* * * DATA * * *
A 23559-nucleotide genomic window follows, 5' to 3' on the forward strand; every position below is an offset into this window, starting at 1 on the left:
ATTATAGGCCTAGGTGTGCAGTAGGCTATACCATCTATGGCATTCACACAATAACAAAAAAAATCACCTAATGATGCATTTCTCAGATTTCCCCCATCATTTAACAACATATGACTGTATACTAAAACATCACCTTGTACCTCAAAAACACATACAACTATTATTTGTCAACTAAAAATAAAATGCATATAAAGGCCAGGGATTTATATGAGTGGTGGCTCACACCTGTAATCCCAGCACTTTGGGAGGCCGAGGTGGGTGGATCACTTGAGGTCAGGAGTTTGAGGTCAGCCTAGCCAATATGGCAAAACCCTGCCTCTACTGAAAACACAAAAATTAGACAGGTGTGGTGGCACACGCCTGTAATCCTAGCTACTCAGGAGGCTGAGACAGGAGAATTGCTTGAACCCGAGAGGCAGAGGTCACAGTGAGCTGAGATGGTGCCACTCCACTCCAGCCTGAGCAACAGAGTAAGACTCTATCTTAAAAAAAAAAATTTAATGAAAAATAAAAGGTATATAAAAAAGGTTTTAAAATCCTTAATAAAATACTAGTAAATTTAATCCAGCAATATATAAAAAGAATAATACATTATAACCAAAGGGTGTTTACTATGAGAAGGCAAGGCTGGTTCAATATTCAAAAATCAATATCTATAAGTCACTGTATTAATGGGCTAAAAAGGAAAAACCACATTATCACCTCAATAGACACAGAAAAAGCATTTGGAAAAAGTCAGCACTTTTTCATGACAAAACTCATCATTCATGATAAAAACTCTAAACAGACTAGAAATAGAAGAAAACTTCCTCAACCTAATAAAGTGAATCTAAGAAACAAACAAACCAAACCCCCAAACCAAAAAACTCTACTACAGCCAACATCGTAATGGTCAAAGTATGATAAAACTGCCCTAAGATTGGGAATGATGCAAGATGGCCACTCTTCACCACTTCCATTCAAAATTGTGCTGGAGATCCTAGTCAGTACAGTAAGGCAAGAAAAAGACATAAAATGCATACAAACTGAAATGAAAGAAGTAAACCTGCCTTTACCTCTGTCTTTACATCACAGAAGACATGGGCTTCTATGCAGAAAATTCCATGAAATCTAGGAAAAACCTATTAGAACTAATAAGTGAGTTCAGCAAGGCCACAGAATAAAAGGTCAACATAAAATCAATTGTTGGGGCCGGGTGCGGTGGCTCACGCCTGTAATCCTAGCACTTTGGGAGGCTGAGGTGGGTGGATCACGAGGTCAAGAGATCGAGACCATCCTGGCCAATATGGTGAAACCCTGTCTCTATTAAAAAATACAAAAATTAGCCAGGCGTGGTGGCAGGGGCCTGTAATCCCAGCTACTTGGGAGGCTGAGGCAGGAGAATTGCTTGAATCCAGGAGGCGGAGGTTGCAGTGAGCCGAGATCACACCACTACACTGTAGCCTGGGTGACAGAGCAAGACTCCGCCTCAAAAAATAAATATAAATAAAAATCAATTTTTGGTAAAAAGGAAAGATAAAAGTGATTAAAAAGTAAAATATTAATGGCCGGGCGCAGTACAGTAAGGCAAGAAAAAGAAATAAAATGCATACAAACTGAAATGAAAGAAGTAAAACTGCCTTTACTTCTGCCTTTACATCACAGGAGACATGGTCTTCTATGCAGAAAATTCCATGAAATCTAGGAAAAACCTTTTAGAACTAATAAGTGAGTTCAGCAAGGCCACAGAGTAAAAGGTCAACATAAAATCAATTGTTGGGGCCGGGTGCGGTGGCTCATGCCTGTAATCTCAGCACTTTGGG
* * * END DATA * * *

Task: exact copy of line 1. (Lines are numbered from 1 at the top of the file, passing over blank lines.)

A 23559-nucleotide genomic window follows, 5' to 3' on the forward strand; every position below is an offset into this window, starting at 1 on the left: